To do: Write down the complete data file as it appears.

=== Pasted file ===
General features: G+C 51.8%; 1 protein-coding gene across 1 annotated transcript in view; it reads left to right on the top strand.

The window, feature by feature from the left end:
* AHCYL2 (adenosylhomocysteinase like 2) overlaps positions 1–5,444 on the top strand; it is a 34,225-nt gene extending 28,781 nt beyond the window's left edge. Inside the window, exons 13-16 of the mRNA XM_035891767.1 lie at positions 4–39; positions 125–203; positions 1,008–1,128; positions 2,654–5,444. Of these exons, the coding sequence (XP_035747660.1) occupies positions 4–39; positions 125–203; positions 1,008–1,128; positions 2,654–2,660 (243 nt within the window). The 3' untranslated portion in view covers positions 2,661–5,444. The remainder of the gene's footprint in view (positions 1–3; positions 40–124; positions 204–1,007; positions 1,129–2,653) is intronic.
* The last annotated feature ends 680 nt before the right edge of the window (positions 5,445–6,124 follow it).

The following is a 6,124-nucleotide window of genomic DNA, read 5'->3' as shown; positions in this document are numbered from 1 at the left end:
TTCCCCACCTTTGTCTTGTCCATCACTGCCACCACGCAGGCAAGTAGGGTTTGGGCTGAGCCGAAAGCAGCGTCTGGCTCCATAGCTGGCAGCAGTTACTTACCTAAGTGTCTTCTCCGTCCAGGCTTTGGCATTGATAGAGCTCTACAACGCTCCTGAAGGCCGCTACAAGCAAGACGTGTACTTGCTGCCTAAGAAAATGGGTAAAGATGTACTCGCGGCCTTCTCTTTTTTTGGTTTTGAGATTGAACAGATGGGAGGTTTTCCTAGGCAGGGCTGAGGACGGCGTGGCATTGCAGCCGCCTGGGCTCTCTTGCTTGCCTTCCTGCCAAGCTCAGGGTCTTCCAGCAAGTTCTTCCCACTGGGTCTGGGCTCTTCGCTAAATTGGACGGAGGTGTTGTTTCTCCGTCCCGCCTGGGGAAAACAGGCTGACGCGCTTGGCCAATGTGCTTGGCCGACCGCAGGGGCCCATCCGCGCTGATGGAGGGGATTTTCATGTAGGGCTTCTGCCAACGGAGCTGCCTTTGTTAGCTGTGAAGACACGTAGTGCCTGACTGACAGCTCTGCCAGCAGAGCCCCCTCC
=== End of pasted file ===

General features: G+C 51.8%; 1 protein-coding gene across 1 annotated transcript in view; it reads left to right on the top strand.

The window, feature by feature from the left end:
* AHCYL2 (adenosylhomocysteinase like 2) overlaps positions 1–5,444 on the top strand; it is a 34,225-nt gene extending 28,781 nt beyond the window's left edge. Inside the window, exons 13-16 of the mRNA XM_035891767.1 lie at positions 4–39; positions 125–203; positions 1,008–1,128; positions 2,654–5,444. Of these exons, the coding sequence (XP_035747660.1) occupies positions 4–39; positions 125–203; positions 1,008–1,128; positions 2,654–2,660 (243 nt within the window). The 3' untranslated portion in view covers positions 2,661–5,444. The remainder of the gene's footprint in view (positions 1–3; positions 40–124; positions 204–1,007; positions 1,129–2,653) is intronic.
* The last annotated feature ends 680 nt before the right edge of the window (positions 5,445–6,124 follow it).

The following is a 6,124-nucleotide window of genomic DNA, read 5'->3' as shown; positions in this document are numbered from 1 at the left end:
TTCCCCACCTTTGTCTTGTCCATCACTGCCACCACGCAGGCAAGTAGGGTTTGGGCTGAGCCGAAAGCAGCGTCTGGCTCCATAGCTGGCAGCAGTTACTTACCTAAGTGTCTTCTCCGTCCAGGCTTTGGCATTGATAGAGCTCTACAACGCTCCTGAAGGCCGCTACAAGCAAGACGTGTACTTGCTGCCTAAGAAAATGGGTAAAGATGTACTCGCGGCCTTCTCTTTTTTTGGTTTTGAGATTGAACAGATGGGAGGTTTTCCTAGGCAGGGCTGAGGACGGCGTGGCATTGCAGCCGCCTGGGCTCTCTTGCTTGCCTTCCTGCCAAGCTCAGGGTCTTCCAGCAAGTTCTTCCCACTGGGTCTGGGCTCTTCGCTAAATTGGACGGAGGTGTTGTTTCTCCGTCCCGCCTGGGGAAAACAGGCTGACGCGCTTGGCCAATGTGCTTGGCCGACCGCAGGGGCCCATCCGCGCTGATGGAGGGGATTTTCATGTAGGGCTTCTGCCAACGGAGCTGCCTTTGTTAGCTGTGAAGACACGTAGTGCCTGACTGACAGCTCTGCCAGCAGAGCCCCCTCC